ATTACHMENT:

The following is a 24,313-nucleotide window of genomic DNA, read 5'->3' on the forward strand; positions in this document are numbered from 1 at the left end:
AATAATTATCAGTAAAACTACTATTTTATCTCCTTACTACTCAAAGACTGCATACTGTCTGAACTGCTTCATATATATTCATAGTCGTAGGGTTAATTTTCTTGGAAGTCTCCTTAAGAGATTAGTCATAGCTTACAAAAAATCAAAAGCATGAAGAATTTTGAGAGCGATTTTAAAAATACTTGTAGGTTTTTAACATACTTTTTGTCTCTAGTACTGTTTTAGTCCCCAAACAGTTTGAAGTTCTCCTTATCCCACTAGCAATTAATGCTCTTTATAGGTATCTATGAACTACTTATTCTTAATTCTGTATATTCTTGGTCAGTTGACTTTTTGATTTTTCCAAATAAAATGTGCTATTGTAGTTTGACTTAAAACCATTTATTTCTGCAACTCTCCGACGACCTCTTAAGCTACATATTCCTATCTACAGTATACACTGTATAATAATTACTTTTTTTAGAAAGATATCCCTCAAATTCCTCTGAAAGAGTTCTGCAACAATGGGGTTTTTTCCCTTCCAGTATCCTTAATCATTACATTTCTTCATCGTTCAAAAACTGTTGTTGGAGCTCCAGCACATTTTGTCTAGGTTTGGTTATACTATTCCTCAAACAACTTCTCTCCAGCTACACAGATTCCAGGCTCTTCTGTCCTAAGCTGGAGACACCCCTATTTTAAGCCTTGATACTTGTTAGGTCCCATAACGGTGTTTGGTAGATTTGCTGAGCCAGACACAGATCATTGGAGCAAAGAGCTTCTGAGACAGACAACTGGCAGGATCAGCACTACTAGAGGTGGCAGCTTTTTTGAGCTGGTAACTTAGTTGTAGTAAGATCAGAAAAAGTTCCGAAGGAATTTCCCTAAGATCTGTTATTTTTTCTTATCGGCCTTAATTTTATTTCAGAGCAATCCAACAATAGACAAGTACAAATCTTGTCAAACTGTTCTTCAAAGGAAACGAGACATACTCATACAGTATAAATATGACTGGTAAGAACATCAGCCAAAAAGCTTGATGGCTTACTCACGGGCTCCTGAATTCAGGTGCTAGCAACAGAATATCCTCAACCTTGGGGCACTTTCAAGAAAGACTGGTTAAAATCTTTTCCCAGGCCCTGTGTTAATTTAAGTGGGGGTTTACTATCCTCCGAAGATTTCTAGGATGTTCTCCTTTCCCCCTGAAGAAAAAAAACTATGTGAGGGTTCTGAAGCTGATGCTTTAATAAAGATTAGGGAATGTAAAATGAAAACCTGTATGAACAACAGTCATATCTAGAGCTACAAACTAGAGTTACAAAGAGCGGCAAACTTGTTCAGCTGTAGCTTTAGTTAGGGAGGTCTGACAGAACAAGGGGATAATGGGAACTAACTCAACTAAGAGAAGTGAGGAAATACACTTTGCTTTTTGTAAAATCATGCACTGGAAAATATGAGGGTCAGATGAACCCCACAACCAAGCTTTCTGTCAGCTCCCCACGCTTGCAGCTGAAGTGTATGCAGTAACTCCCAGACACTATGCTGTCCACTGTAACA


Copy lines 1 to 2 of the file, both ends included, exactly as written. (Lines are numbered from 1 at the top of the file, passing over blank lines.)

The following is a 24,313-nucleotide window of genomic DNA, read 5'->3' on the forward strand; positions in this document are numbered from 1 at the left end:
AATAATTATCAGTAAAACTACTATTTTATCTCCTTACTACTCAAAGACTGCATACTGTCTGAACTGCTTCATATATATTCATAGTCGTAGGGTTAATTTTCTTGGAAGTCTCCTTAAGAGATTAGTCATAGCTTACAAAAAATCAAAAGCATGAAGAATTTTGAGAGCGATTTTAAAAATACTTGTAGGTTTTTAACATACTTTTTGTCTCTAGTACTGTTTTAGTCCCCAAACAGTTTGAAGTTCTCCTTATCCCACTAGCAATTAATGCTCTTTATAGGTATCTATGAACTACTTATTCTTAATTCTGTATATTCTTGGTCAGTTGACTTTTTGATTTTTCCAAATAAAATGTGCTATTGTAGTTTGACTTAAAACCATTTATTTCTGCAACTCTCCGACGACCTCTTAAGCTACATATTCCTATCTACAGTATACACTGTATAATAATTACTTTTTTTAGAAAGATATCCCTCAAATTCCTCTGAAAGAGTTCTGCAACAATGGGGTTTTTTCCCTTCCAGTATCCTTAATCATTACATTTCTTCATCGTTCAAAAACTGTTGTTGGAGCTCCAGCACATTTTGTCTAGGTTTGGTTATACTATTCCTCAAACAACTTCTCTCCAGCTACACAGATTCCAGGCTCTTCTGTCCTAAGCTGGAGACACCCCTATTTTAAGCCTTGATACTTGTTAGGTCCCATAACGGTGTTTGGTAGATTTGCTGAGCCAGACACAGATCATTGGAGCAAAGAGCTTCTGAGACAGACAACTGGCAGGATCAGCACTACTAGAGGTGGCAGCTTTTTTGAGCTGGTAACTTAGTTGTAGTAAGATCAGAAAAAGTTCCGAAGGAATTTCCCTAAGATCTGTTATTTTTTCTTATCGGCCTTAATTTTATTTCAGAGCAATCCAACAATAGACAAGTACAAATCTTGTCAAACTGTTCTTCAAAGGAAACGAGACATACTCATACAGTATAAATATGACTGGTAAGAACATCAGCCAAAAAGCTTGATGGCTTACTCACGGGCTCCTGAATTCAGGTGCTAGCAACAGAATATCCTCAACCTTGGGGCACTTTCAAGAAAGACTGGTTAAAATCTTTTCCCAGGCCCTGTGTTAATTTAAGTGGGGGTTTACTATCCTCCGAAGATTTCTAGGATGTTCTCCTTTCCCCCTGAAGAAAAAAAACTATGTGAGGGTTCTGAAGCTGATGCTTTAATAAAGATTAGGGAATGTAAAATGAAAACCTGTATGAACAACAGTCATATCTAGAGCTACAAACTAGAGTTACAAAGAGCGGCAAACTTGTTCAGCTGTAGCTTTAGTTAGGGAGGTCTGACAGAACAAGGGGATAATGGGAACTAACTCAACTAAGAGAAGTGAGGAAATACACTTTGCTTTTTGTAAAATCATGCACTGGAAAATATGAGGGTCAGATGAACCCCACAACCAAGCTTTCTGTCAGCTCCCCACGCTTGCAGCTGAAGTGTATGCAGTAACTCCCAGACACTATGCTGTCCACTGTAACA